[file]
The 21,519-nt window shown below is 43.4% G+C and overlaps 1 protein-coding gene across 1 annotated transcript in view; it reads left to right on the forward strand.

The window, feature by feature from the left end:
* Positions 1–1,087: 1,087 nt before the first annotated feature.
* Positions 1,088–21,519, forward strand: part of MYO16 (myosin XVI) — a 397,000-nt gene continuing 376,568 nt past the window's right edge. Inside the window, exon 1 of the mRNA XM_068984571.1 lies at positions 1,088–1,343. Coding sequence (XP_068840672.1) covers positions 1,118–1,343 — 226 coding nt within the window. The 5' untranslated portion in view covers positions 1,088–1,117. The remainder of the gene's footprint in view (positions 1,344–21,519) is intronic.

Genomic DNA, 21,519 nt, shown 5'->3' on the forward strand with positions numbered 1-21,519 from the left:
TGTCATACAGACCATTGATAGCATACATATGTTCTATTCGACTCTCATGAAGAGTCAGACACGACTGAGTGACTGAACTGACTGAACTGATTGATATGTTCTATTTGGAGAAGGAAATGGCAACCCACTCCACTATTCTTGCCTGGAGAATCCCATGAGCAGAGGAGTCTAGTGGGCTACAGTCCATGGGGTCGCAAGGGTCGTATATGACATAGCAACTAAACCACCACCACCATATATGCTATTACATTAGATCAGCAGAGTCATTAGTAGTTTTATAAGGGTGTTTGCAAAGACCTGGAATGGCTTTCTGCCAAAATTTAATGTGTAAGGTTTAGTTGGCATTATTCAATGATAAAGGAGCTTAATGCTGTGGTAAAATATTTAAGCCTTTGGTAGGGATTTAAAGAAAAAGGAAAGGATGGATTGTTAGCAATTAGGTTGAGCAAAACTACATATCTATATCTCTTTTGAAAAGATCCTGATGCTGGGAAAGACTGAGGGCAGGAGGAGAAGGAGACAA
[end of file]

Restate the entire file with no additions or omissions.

The 21,519-nt window shown below is 43.4% G+C and overlaps 1 protein-coding gene across 1 annotated transcript in view; it reads left to right on the forward strand.

The window, feature by feature from the left end:
* Positions 1–1,087: 1,087 nt before the first annotated feature.
* Positions 1,088–21,519, forward strand: part of MYO16 (myosin XVI) — a 397,000-nt gene continuing 376,568 nt past the window's right edge. Inside the window, exon 1 of the mRNA XM_068984571.1 lies at positions 1,088–1,343. Coding sequence (XP_068840672.1) covers positions 1,118–1,343 — 226 coding nt within the window. The 5' untranslated portion in view covers positions 1,088–1,117. The remainder of the gene's footprint in view (positions 1,344–21,519) is intronic.

Genomic DNA, 21,519 nt, shown 5'->3' on the forward strand with positions numbered 1-21,519 from the left:
TGTCATACAGACCATTGATAGCATACATATGTTCTATTCGACTCTCATGAAGAGTCAGACACGACTGAGTGACTGAACTGACTGAACTGATTGATATGTTCTATTTGGAGAAGGAAATGGCAACCCACTCCACTATTCTTGCCTGGAGAATCCCATGAGCAGAGGAGTCTAGTGGGCTACAGTCCATGGGGTCGCAAGGGTCGTATATGACATAGCAACTAAACCACCACCACCATATATGCTATTACATTAGATCAGCAGAGTCATTAGTAGTTTTATAAGGGTGTTTGCAAAGACCTGGAATGGCTTTCTGCCAAAATTTAATGTGTAAGGTTTAGTTGGCATTATTCAATGATAAAGGAGCTTAATGCTGTGGTAAAATATTTAAGCCTTTGGTAGGGATTTAAAGAAAAAGGAAAGGATGGATTGTTAGCAATTAGGTTGAGCAAAACTACATATCTATATCTCTTTTGAAAAGATCCTGATGCTGGGAAAGACTGAGGGCAGGAGGAGAAGGAGACAA